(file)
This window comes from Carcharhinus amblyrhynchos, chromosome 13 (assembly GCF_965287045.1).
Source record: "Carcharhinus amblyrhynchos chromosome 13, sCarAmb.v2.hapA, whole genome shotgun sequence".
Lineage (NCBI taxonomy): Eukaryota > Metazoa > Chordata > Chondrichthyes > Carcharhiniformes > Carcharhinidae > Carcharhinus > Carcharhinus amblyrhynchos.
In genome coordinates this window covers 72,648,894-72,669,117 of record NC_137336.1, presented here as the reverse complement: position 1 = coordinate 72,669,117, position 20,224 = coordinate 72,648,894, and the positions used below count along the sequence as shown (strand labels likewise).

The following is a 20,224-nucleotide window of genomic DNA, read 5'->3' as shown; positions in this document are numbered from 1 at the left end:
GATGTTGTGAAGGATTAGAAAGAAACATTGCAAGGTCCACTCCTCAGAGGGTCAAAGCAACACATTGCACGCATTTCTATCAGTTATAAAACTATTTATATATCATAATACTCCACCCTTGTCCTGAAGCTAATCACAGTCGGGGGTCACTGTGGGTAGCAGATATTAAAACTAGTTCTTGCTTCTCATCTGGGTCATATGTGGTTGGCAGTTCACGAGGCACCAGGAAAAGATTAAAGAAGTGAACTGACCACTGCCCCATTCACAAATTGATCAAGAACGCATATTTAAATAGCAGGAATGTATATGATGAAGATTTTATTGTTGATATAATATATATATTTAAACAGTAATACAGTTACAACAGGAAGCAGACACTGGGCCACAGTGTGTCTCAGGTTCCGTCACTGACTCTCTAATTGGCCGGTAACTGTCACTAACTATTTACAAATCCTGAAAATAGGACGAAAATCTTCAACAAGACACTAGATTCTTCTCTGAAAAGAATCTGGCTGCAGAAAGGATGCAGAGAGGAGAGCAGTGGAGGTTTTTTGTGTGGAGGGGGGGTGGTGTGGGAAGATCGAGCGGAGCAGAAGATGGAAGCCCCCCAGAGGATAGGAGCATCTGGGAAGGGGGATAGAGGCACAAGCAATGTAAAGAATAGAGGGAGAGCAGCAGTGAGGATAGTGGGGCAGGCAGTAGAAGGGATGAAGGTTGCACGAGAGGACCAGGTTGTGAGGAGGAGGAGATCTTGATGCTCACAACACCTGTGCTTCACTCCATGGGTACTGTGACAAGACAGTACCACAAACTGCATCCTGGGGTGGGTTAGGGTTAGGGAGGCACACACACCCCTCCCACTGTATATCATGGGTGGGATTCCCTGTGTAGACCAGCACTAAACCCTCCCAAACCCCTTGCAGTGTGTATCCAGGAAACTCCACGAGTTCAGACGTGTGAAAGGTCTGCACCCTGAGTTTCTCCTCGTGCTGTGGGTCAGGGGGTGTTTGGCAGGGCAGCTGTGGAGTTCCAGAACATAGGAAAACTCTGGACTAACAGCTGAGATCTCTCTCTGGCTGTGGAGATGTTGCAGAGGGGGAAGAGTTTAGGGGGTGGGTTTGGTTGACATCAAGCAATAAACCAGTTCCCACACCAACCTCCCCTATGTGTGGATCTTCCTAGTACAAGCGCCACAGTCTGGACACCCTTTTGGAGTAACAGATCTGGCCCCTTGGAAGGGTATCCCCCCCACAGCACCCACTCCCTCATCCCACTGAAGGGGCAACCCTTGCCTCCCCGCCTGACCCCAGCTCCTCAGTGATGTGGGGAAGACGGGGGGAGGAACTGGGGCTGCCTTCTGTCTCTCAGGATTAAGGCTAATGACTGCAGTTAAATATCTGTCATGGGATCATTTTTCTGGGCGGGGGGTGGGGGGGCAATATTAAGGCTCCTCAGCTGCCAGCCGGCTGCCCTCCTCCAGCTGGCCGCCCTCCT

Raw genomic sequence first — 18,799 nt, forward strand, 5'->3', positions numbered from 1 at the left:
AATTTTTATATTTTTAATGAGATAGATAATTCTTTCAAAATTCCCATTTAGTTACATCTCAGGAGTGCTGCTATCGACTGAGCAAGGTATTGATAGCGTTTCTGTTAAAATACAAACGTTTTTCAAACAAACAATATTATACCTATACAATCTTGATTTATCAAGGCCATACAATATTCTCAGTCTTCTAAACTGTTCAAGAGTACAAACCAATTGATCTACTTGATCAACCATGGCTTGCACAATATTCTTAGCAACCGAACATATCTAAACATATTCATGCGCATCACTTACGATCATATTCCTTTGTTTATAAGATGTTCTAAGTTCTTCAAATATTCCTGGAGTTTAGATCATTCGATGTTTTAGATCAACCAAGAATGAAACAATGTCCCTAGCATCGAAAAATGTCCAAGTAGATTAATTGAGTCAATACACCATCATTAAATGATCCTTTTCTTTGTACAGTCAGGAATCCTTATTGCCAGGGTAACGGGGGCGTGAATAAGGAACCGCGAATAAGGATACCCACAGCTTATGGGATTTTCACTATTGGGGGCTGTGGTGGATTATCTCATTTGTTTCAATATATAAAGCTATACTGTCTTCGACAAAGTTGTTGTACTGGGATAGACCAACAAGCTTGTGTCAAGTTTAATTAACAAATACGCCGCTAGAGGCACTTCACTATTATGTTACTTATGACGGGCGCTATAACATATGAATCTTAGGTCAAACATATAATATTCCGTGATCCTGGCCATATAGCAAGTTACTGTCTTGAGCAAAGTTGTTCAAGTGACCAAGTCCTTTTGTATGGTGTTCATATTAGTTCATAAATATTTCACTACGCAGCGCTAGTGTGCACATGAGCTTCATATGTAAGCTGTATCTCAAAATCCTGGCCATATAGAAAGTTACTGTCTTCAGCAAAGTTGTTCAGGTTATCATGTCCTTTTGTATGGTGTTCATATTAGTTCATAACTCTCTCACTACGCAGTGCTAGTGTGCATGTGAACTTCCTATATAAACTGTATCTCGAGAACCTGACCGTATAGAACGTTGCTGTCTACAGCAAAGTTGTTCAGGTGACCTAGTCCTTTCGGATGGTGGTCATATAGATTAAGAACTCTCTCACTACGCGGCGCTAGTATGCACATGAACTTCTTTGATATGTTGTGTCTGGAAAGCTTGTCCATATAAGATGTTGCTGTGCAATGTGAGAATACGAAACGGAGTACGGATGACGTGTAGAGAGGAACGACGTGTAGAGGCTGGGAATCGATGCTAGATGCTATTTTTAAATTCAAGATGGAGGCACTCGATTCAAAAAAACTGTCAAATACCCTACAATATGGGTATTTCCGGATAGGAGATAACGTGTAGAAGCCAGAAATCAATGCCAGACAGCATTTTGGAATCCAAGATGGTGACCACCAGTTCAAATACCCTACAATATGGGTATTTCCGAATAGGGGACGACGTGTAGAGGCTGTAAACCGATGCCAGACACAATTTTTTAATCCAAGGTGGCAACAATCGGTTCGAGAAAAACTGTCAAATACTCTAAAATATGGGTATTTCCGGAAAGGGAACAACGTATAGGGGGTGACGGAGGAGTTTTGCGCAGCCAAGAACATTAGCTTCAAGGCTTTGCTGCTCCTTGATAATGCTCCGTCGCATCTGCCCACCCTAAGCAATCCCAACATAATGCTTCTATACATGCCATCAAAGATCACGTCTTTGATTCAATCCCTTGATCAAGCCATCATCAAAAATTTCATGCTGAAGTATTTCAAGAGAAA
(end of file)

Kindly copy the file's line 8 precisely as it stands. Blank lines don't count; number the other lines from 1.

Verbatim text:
AATTTTTATATTTTTAATGAGATAGATAATTCTTTCAAAATTCCCATTTAGTTACATCTCAGGAGTGCTGCTATCGACTGAGCAAGGTATTGATAGCGTTTCTGTTAAAATACAAACGTTTTTCAAACAAACAATATTATACCTATACAATCTTGATTTATCAAGGCCATACAATATTCTCAGTCTTCTAAACTGTTCAAGAGTACAAACCAATTGATCTACTTGATCAACCATGGCTTGCACAATATTCTTAGCAACCGAACATATCTAAACATATTCATGCGCATCACTTACGATCATATTCCTTTGTTTATAAGATGTTCTAAGTTCTTCAAATATTCCTGGAGTTTAGATCATTCGATGTTTTAGATCAACCAAGAATGAAACAATGTCCCTAGCATCGAAAAATGTCCAAGTAGATTAATTGAGTCAATACACCATCATTAAATGATCCTTTTCTTTGTACAGTCAGGAATCCTTATTGCCAGGGTAACGGGGGCGTGAATAAGGAACCGCGAATAAGGATACCCACAGCTTATGGGATTTTCACTATTGGGGGCTGTGGTGGATTATCTCATTTGTTTCAATATATAAAGCTATACTGTCTTCGACAAAGTTGTTGTACTGGGATAGACCAACAAGCTTGTGTCAAGTTTAATTAACAAATACGCCGCTAGAGGCACTTCACTATTATGTTACTTATGACGGGCGCTATAACATATGAATCTTAGGTCAAACATATAATATTCCGTGATCCTGGCCATATAGCAAGTTACTGTCTTGAGCAAAGTTGTTCAAGTGACCAAGTCCTTTTGTATGGTGTTCATATTAGTTCATAAATATTTCACTACGCAGCGCTAGTGTGCACATGAGCTTCATATGTAAGCTGTATCTCAAAATCCTGGCCATATAGAAAGTTACTGTCTTCAGCAAAGTTGTTCAGGTTATCATGTCCTTTTGTATGGTGTTCATATTAGTTCATAACTCTCTCACTACGCAGTGCTAGTGTGCATGTGAACTTCCTATATAAACTGTATCTCGAGAACCTGACCGTATAGAACGTTGCTGTCTACAGCAAAGTTGTTCAGGTGACCTAGTCCTTTCGGATGGTGGTCATATAGATTAAGAACTCTCTCACTACGCGGCGCTAGTATGCACATGAACTTCTTTGATATGTTGTGTCTGGAAAGCTTGTCCATATAAGATGTTGCTGTGCAATGTGAGAATACGAAACGGAGTACGGATGACGTGTAGAGAGGAACGACGTGTAGAGGCTGGGAATCGATGCTAGATGCTATTTTTAAATTCAAGATGGAGGCACTCGATTCAAAAAAACTGTCAAATACCCTACAATATGGGTATTTCCGGATAGGAGATAACGTGTAGAAGCCAGAAATCAATGCCAGACAGCATTTTGGAATCCAAGATGGTGACCACCAGTTCAAATACCCTACAATATGGGTATTTCCGAATAGGGGACGACGTGTAGAGGCTGTAAACCGATGCCAGACACAATTTTTTAATCCAAGGTGGCAACAATCGGTTCGAGAAAAACTGTCAAATACTCTAAAATATGGGTATTTCCGGAAAGGGAACAACGTATAGGGGGTGACGGAGGAGTTTTGCGCAGCCAAGAACATTAGCTTCAAGGCTTTGCTGCTCCTTGATAATGCTCCGTCGCATCTGCCCACCCTAAGCAATCCCAACATAATGCTTCTATACATGCCATCAAAGATCACGTCTTTGATTCAATCCCTTGATCAAGCCATCATCAAAAATTTCATGCTGAAGTATTTCAAGAGAAA